Sunday, July 09, 2006

Bubble Grade Study in Actual Scuba Diving Conditions

June 2, 2006 — An echocardiographic study done on healthy volunteers in actual scuba diving conditions found an important bubble grade in all, according to a report in the May issue of Chest [Chest. 2006;129:1337-1343]. The hemodynamic changes suggested that hypovolemia [low blood volume] is an important factor and that restoration of fluid balance should be considered after all dives.

"During a scuba dive, subjects undergo environmental constraints such as immersion, exposure to cold, and increased ambient pressure," write Alain Boussuges, MD, PhD, from the Institut de Médecine Navale du Service de Santé des Armées in Marseille, France, and colleagues. "Intravascular gas bubbles are carried from the venous circulation to the pulmonary vessel, where they are eliminated through the lungs. The formation of bubbles is recognized as the basis for decompression illness, but such bubbles are also commonly detected in venous circulation of asymptomatic divers."

Ten divers were studied and one hour after the dive, microbubbles were detected in the right-heart chambers of all subjects, and left atrial and left ventricular diameters were significantly decreased. Cardiac output measured by aortic blood flow remained unchanged, but heart rate increased and stroke volume decreased after the dive. Left ventricular filling, which was assessed on transmitral profile, was partially increased by atrial contraction. Right cavity diameters were unchanged, but there was an increase of the right ventricular/right atrial gradient pressure.

"The diving profile studied promotes a rather important bubble grade in all volunteers," the authors write. "Two factors can explain these results: low volemia secondary to immersion, and venous gas embolism induced by nitrogen desaturation. Consequently, restoration of the water balance of the body should be considered in the recovery process after diving."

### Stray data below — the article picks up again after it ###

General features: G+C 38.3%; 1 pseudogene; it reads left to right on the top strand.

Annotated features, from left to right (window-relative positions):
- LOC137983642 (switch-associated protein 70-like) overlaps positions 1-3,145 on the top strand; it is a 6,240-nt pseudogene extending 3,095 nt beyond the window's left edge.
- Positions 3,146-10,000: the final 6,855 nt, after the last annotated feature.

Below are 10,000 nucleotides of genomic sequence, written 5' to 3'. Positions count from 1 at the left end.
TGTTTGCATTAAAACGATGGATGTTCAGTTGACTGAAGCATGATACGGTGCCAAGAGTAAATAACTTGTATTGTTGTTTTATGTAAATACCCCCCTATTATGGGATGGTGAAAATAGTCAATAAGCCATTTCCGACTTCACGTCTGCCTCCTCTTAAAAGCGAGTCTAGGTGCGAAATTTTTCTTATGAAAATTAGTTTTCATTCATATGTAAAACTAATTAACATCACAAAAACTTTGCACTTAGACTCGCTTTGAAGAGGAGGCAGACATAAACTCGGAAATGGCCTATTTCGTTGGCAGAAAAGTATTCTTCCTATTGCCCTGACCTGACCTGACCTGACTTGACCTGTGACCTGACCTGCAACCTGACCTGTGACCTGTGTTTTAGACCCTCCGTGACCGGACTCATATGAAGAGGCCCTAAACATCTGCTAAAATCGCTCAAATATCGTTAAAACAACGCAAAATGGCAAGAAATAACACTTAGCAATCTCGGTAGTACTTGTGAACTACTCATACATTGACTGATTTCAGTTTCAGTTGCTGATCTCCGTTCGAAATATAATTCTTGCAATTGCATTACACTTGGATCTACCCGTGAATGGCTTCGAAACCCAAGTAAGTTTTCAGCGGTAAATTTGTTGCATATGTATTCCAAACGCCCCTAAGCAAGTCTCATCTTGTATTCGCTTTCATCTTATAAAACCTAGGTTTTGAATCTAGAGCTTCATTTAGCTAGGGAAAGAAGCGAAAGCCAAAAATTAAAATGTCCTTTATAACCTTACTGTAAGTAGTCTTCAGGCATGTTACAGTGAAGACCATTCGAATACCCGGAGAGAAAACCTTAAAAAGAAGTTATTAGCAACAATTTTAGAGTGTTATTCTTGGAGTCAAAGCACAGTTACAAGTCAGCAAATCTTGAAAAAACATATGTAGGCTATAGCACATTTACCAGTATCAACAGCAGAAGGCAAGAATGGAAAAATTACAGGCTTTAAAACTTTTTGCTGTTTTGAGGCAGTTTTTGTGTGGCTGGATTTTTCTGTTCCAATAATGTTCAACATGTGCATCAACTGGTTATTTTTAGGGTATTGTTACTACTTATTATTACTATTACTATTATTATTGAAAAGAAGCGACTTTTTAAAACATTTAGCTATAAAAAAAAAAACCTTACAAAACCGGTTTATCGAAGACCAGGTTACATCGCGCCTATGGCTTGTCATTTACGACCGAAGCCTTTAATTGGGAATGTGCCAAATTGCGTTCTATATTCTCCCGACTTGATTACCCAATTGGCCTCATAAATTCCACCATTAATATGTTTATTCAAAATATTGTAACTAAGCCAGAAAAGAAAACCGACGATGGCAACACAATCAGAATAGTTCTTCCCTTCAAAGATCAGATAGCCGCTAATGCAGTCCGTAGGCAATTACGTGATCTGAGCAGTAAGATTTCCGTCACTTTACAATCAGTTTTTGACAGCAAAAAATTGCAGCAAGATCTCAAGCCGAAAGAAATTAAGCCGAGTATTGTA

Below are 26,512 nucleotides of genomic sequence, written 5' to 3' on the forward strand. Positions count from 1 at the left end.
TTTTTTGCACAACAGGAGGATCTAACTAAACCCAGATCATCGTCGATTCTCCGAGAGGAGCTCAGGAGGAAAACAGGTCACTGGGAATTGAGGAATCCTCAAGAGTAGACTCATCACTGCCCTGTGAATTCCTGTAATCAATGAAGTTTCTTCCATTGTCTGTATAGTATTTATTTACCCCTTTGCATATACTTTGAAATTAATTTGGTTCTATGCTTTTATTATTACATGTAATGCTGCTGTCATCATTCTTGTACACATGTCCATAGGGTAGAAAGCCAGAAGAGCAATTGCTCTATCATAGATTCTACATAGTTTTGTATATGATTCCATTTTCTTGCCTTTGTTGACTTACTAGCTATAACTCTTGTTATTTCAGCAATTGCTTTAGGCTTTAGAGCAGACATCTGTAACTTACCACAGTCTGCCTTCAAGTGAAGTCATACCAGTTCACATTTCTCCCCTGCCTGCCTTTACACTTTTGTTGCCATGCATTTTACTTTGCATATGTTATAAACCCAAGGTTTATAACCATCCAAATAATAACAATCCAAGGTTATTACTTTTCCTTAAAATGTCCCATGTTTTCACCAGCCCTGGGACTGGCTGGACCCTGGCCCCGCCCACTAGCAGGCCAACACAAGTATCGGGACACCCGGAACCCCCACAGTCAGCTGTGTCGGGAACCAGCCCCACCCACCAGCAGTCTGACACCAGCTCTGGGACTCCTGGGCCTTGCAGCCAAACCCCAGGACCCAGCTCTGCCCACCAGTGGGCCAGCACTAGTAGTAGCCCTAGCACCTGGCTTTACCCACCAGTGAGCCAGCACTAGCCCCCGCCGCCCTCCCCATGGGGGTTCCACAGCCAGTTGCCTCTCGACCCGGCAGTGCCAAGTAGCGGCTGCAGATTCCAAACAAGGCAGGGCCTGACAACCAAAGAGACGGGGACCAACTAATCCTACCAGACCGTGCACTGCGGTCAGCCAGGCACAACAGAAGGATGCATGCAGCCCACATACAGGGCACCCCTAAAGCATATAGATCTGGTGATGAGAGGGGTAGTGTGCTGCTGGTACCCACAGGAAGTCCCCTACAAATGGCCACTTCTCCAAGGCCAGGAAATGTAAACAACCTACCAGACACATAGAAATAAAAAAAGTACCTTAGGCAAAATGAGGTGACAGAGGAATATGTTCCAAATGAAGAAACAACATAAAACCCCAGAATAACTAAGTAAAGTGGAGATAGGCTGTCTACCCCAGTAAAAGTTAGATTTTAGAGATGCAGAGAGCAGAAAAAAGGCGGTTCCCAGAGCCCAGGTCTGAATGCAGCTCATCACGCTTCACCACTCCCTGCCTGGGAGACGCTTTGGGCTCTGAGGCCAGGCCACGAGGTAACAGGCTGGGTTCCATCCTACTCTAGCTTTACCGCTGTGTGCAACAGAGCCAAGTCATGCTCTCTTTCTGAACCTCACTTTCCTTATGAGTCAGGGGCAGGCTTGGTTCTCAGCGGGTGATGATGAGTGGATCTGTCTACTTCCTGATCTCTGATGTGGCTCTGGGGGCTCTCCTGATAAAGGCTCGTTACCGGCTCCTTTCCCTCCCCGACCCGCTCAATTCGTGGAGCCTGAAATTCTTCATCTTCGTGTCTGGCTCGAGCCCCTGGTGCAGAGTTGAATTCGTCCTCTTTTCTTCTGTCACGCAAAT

Clinical Context
Scuba diving invilves immersion in water and the use of self-contained breathing units known to produce some interesting effects on the circulation, including a reduction in peripheral blood flow that concentrates blood in the central circulation. This effect, in turn, stimulates increased release of atrial natriuretic peptide and diuresis. In addition, the increase in ambient pressure associated with diving increases the arterial concentrations of oxygen and nitrogen, and the higher levels of oxygen may impair cardiac relaxation.

Previous studies have suggested possible cardiac changes associated with scuba diving. The current study follows up 10 healthy male volunteers with echocardiography before and after diving to document these changes.

Study Highlights
*Study subjects underwent echocardiography at baseline and 1 hour following a 25-minute dive at a mean depth of 34.3 m. Participants breathed a standard mixture of nitrogen and oxygen and wore neoprene diving suits.
*Circulating bubbles following the dive were detected with 2-D echography.
*The main study outcomes were differences in echocardiogram data before and after the experimental dive.
*All participants had evidence of circulating bubbles, and 7 of the 10 divers had grade 3 bubbles (the majority of cardiac periods contained bubble signals singularly or in group).
*The authors conclude that a relative hypovolemia and venous gas embolism help explain the changes in echocardiographic findings following diving, and they recommend oral rehydration following diving. Rehydration might be especially important in the setting of repeated diving.

Take home stuff:
Scuba diving can reduce peripheral blood flow, increase the release of atrial natriuretic peptide and diuresis, and increase the arterial partial pressures of oxygen and nitrogen.
The current study suggests that oral rehydration following recreational scuba diving may reduce echocardiographic changes associated with diving.